NEWS > BUSINESS > TURKEY BURGER RECALL RAISES CONCERNS OF BEEF INDUSTRY ESPIONAGE
TURKEY BURGER RECALL RAISES CONCERNS OF BEEF INDUSTRY ESPIONAGE
April 6 2011
Willmar, MN – From our earliest days on the African savannah human beings have lusted after meat. Meat has most certainly become an ugly word in recent years, associated as it is with obesity and other health issues as well as growing rhetoric
from animal activists but it has been essential in our evolution as a species. Aside from providing early humans with protein necessary for survival, the actual act of hunting was essential to developing early forms of warfare, defence, and to creating a sense of community and cooperation which dramatically changed the destiny of humankind.
However, times have changed like many things we used to do many people would argue that there are more than enough things to replace meat consumption. While it is certainly true that we have many replacements for protein, few would argue that the taste is exactly the same, a taste that is embedded in our palates at a biological level, meaning that the consumption of meat is unlikely to go anywhere anytime soon. Even in the meat world though there are debates with many arguing that replacement meats, meaning something other than red meat, are healthier and just as tasty as traditional beef.
While some will certainly never stray away from a beef patty, the growing appetite for turkey, chicken, and fish meat has shifted the dynamic, something the beef industry is not all that happy about, which has prompted an investigation after a series of salmonella outbreaks amongst turkey burger factories.
“We have begun a detailed investigation of multiple plants and facilities around the countries tied to an outbreak in Minnesota of a very potent and drug-resistant salmonella bacterium which has sickened a number of people,” said a spokesperson for the FDA. “While the company at the centre of the investigation has recalled the meat in question we are concerned about a series of similar incidents across the country with bacteria that contains very similar trace elements. We are very concerned that this outbreak could spread much more widely.”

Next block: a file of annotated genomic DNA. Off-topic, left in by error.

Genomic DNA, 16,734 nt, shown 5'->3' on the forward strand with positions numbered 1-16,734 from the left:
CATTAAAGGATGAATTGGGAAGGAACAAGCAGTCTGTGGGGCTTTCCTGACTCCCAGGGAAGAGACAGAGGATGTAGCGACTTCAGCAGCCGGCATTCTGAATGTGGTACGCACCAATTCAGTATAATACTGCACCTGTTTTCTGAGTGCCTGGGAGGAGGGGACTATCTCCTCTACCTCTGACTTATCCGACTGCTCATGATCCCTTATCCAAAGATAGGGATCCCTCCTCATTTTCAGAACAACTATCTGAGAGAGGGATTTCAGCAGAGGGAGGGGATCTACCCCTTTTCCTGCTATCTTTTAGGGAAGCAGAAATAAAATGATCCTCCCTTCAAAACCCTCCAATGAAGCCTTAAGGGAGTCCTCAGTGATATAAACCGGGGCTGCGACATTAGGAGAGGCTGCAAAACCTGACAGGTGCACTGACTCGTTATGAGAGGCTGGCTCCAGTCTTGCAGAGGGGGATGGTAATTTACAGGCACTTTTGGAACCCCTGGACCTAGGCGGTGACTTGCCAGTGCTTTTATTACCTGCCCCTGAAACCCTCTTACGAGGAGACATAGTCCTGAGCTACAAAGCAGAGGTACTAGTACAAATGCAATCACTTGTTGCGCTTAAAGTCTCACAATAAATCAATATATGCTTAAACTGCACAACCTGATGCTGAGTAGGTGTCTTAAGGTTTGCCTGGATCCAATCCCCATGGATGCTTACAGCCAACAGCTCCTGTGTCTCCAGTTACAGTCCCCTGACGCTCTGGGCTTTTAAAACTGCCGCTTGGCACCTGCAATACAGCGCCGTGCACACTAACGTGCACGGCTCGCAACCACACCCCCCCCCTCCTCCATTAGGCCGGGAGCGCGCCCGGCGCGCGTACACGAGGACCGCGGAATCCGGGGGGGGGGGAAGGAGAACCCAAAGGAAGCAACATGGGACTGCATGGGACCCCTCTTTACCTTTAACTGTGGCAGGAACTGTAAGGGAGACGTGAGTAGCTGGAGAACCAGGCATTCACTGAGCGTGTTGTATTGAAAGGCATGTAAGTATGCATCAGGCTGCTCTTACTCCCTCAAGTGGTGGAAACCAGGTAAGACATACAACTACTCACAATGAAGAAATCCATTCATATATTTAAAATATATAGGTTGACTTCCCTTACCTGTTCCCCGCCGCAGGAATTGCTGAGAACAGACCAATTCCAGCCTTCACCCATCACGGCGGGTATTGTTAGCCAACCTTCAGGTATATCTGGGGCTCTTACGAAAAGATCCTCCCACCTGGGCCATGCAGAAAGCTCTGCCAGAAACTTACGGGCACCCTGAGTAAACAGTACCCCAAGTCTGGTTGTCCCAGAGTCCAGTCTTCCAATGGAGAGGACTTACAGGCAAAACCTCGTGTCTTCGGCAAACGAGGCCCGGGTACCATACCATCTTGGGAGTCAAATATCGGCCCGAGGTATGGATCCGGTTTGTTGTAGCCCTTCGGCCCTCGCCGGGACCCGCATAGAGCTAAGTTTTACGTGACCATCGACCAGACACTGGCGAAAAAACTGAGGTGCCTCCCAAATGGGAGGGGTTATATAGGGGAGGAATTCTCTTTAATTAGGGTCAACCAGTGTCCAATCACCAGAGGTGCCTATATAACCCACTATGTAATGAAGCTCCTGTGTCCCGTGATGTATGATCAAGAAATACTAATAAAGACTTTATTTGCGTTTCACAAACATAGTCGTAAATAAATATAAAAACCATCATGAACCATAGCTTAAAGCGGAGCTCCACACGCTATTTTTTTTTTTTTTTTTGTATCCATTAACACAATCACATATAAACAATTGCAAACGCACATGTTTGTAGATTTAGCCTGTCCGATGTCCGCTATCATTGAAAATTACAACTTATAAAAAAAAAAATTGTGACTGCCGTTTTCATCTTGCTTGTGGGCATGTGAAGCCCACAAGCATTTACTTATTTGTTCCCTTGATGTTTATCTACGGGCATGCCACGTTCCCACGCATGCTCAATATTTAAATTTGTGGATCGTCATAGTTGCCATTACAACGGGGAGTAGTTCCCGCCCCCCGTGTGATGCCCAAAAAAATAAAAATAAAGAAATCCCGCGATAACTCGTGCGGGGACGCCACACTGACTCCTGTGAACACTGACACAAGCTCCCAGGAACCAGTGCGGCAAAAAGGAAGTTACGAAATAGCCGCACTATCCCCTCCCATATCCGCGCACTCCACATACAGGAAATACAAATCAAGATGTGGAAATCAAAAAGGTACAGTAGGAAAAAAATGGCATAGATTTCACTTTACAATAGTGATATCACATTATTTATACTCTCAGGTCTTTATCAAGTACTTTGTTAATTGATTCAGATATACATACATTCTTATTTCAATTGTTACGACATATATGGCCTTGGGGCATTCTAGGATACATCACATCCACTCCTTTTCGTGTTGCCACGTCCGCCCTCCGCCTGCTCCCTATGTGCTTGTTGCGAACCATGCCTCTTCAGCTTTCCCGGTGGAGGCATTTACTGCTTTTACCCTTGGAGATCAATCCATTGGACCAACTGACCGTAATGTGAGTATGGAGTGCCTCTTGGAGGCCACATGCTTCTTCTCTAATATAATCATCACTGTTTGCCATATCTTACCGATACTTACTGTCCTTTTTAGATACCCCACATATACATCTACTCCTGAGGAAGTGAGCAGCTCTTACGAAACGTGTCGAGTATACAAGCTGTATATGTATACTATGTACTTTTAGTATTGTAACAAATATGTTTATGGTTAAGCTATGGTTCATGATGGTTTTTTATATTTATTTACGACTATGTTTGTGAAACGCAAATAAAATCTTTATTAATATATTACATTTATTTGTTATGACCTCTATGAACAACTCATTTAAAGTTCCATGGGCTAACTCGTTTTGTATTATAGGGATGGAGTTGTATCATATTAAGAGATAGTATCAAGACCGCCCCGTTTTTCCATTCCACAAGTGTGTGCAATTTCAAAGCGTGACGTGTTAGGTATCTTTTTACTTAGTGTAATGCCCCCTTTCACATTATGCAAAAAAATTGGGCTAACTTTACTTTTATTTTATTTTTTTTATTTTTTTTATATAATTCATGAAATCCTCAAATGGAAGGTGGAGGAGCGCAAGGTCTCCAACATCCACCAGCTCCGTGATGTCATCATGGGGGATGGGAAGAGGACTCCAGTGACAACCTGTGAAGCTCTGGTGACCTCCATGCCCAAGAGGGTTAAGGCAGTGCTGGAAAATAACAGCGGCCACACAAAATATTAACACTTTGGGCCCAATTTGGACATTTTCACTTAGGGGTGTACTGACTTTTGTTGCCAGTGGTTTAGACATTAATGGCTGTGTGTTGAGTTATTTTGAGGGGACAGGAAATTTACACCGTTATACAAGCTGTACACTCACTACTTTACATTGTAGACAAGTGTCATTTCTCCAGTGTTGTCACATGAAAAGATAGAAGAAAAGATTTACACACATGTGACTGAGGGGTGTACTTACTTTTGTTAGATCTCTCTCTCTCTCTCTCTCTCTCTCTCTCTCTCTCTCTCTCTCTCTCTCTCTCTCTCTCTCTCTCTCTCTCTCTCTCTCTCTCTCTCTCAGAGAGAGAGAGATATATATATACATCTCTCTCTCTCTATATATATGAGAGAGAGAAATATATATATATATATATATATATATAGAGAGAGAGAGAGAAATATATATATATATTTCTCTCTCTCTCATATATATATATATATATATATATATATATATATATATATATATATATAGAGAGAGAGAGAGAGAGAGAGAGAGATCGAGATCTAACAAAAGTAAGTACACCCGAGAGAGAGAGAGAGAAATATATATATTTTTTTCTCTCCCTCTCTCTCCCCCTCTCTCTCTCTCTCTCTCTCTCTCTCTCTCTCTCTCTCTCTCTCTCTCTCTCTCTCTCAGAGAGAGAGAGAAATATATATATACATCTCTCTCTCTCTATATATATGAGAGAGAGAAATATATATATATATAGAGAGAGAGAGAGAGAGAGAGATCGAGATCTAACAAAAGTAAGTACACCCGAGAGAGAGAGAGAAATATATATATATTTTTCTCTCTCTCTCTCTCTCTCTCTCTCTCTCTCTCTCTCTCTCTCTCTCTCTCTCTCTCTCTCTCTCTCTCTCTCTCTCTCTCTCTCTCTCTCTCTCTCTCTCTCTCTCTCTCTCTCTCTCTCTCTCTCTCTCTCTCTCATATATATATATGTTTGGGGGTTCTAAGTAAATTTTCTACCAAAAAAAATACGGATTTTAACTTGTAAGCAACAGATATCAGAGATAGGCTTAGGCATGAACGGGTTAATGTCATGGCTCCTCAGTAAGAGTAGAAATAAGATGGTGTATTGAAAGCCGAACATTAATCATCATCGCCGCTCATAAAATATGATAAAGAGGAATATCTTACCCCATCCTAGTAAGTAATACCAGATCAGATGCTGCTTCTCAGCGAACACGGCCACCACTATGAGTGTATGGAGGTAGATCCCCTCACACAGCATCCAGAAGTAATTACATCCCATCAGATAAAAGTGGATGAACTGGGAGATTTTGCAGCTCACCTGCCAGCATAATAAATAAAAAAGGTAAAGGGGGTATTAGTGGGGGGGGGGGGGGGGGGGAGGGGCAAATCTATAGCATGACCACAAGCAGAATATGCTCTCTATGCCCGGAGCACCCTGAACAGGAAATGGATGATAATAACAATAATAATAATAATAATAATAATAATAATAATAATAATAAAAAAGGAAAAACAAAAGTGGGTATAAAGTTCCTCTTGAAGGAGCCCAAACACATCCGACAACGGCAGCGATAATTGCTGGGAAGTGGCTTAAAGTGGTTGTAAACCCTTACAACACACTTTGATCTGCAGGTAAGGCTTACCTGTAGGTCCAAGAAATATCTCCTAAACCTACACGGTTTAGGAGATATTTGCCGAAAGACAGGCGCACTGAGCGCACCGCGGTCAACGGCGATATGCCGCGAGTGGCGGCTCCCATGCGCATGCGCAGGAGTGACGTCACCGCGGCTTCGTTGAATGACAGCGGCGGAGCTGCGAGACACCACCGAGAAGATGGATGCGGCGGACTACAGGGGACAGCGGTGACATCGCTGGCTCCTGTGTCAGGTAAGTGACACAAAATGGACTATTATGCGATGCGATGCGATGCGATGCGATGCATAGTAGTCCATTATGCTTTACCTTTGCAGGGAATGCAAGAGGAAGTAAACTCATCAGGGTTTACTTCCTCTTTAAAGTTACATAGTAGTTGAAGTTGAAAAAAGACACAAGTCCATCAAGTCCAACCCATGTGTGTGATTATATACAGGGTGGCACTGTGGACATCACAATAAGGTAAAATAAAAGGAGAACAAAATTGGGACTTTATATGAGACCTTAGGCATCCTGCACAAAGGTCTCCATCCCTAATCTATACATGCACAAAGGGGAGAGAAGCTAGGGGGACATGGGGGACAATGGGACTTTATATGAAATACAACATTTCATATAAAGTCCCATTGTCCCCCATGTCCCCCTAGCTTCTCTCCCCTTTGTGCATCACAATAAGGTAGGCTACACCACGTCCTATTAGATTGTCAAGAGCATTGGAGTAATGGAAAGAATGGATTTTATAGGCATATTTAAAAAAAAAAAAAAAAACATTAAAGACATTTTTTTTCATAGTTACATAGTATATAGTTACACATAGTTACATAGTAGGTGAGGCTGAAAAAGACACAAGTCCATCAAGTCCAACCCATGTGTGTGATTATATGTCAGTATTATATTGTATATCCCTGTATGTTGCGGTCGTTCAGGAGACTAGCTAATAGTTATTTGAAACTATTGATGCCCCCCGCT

The Jennie-O Turkey Store in Willmar recalled 55,000 pounds of turkey burgers following the outbreak.
“Our principle concern is of course for the health of Americans. This is a very potent strain of salmonella and we are working overtime to ensure that it does not enter the food chain with any kind of aggression. For the health and safety of all Americans we are recommending they take extreme care when consuming any turkey burgers,” continued the spokesperson. “We recommend that people cook their food thoroughly in order to eliminate all bacteria. Eating raw turkey burgers at this stage is not recommended and could result in serious illness which cannot be treated at hospital due to the drug-resistant nature of this particular bacteria. Please, cook your turkey burgers. At this stage we are not recommending people alter their eating habits.”
Some though are dissatisfied with the FDA’s explanation, stating that in fact that beef companies may in fact be responsible for the actions.
“We undertake great care in making sure that our facilities are clean and free of bacteria, yet this still happened. I don’t know anything for sure but I can tell you that shortly before we experienced this outbreak we had an employee quit, well he just left, and then this happened,” said an insider at the company. “This employee had extensive work experience in the turkey burger industry, working at multiple companies in multiple states. We have passed on his information to the FDA but so far they haven’t come up with anything, or at least nothing they are willing to tell us about. It’s very suspicious.”
FDA investigators had no further comment on the investigation.
William Ashford, Business Correspondent